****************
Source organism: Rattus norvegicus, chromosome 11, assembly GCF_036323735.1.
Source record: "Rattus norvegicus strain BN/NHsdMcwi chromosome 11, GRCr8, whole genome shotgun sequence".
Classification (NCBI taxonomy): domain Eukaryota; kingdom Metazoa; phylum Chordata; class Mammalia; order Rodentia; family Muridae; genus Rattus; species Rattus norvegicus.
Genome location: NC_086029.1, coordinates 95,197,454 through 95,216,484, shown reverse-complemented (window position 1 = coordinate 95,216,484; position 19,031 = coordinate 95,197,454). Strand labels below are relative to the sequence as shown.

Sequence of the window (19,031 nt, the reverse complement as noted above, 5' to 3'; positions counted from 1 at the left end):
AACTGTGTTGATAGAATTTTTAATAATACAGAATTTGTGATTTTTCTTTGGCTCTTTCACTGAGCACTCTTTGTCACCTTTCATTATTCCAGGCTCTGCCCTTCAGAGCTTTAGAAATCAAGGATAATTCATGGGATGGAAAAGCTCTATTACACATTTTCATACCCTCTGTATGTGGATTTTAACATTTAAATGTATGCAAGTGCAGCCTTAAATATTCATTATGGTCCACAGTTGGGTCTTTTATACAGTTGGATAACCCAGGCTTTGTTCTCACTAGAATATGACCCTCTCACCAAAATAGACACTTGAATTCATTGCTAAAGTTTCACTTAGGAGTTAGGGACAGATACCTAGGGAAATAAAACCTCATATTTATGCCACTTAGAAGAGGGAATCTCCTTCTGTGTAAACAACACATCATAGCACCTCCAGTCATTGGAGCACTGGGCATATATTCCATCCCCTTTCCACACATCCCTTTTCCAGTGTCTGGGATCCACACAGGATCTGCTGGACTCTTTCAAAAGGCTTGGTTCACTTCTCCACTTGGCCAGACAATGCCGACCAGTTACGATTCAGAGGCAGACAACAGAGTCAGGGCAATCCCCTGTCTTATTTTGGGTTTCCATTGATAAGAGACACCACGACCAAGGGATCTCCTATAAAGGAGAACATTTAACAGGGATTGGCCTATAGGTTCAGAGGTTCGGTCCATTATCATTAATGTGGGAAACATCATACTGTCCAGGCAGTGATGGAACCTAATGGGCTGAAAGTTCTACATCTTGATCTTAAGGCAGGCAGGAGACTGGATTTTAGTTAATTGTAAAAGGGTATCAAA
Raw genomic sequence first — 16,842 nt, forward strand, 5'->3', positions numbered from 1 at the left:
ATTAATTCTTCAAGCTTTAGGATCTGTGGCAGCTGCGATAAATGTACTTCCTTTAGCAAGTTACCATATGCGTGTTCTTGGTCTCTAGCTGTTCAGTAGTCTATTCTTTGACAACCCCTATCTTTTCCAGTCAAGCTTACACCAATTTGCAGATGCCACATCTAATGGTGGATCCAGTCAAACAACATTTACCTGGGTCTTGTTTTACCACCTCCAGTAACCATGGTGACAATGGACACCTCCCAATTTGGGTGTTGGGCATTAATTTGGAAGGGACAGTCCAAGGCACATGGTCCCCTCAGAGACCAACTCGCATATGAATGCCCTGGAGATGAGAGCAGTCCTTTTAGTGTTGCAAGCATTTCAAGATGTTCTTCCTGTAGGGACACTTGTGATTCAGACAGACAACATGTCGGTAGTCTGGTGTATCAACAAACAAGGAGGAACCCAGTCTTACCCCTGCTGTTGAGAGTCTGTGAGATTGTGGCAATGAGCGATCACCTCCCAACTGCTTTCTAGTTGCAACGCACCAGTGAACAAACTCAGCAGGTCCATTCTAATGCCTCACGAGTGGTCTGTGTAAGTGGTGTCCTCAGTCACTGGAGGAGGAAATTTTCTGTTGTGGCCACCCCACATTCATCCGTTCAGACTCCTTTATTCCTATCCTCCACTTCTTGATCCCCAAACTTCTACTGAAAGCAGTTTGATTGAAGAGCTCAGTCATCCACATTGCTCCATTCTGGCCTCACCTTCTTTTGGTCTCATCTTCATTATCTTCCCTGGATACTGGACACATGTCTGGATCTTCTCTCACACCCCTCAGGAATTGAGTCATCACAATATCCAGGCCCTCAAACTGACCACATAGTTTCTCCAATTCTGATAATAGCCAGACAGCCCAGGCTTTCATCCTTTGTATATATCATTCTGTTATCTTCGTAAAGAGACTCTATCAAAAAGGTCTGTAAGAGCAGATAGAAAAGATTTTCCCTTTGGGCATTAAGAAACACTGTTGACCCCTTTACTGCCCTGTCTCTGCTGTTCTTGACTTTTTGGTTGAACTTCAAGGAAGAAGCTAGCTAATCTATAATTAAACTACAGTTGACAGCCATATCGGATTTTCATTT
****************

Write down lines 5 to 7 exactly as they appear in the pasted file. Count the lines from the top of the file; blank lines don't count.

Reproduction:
Sequence of the window (19,031 nt, the reverse complement as noted above, 5' to 3'; positions counted from 1 at the left end):
AACTGTGTTGATAGAATTTTTAATAATACAGAATTTGTGATTTTTCTTTGGCTCTTTCACTGAGCACTCTTTGTCACCTTTCATTATTCCAGGCTCTGCCCTTCAGAGCTTTAGAAATCAAGGATAATTCATGGGATGGAAAAGCTCTATTACACATTTTCATACCCTCTGTATGTGGATTTTAACATTTAAATGTATGCAAGTGCAGCCTTAAATATTCATTATGGTCCACAGTTGGGTCTTTTATACAGTTGGATAACCCAGGCTTTGTTCTCACTAGAATATGACCCTCTCACCAAAATAGACACTTGAATTCATTGCTAAAGTTTCACTTAGGAGTTAGGGACAGATACCTAGGGAAATAAAACCTCATATTTATGCCACTTAGAAGAGGGAATCTCCTTCTGTGTAAACAACACATCATAGCACCTCCAGTCATTGGAGCACTGGGCATATATTCCATCCCCTTTCCACACATCCCTTTTCCAGTGTCTGGGATCCACACAGGATCTGCTGGACTCTTTCAAAAGGCTTGGTTCACTTCTCCACTTGGCCAGACAATGCCGACCAGTTACGATTCAGAGGCAGACAACAGAGTCAGGGCAATCCCCTGTCTTATTTTGGGTTTCCATTGATAAGAGACACCACGACCAAGGGATCTCCTATAAAGGAGAACATTTAACAGGGATTGGCCTATAGGTTCAGAGGTTCGGTCCATTATCATTAATGTGGGAAACATCATACTGTCCAGGCAGTGATGGAACCTAATGGGCTGAAAGTTCTACATCTTGATCTTAAGGCAGGCAGGAGACTGGATTTTAGTTAATTGTAAAAGGGTATCAAA
Raw genomic sequence first — 16,842 nt, forward strand, 5'->3', positions numbered from 1 at the left: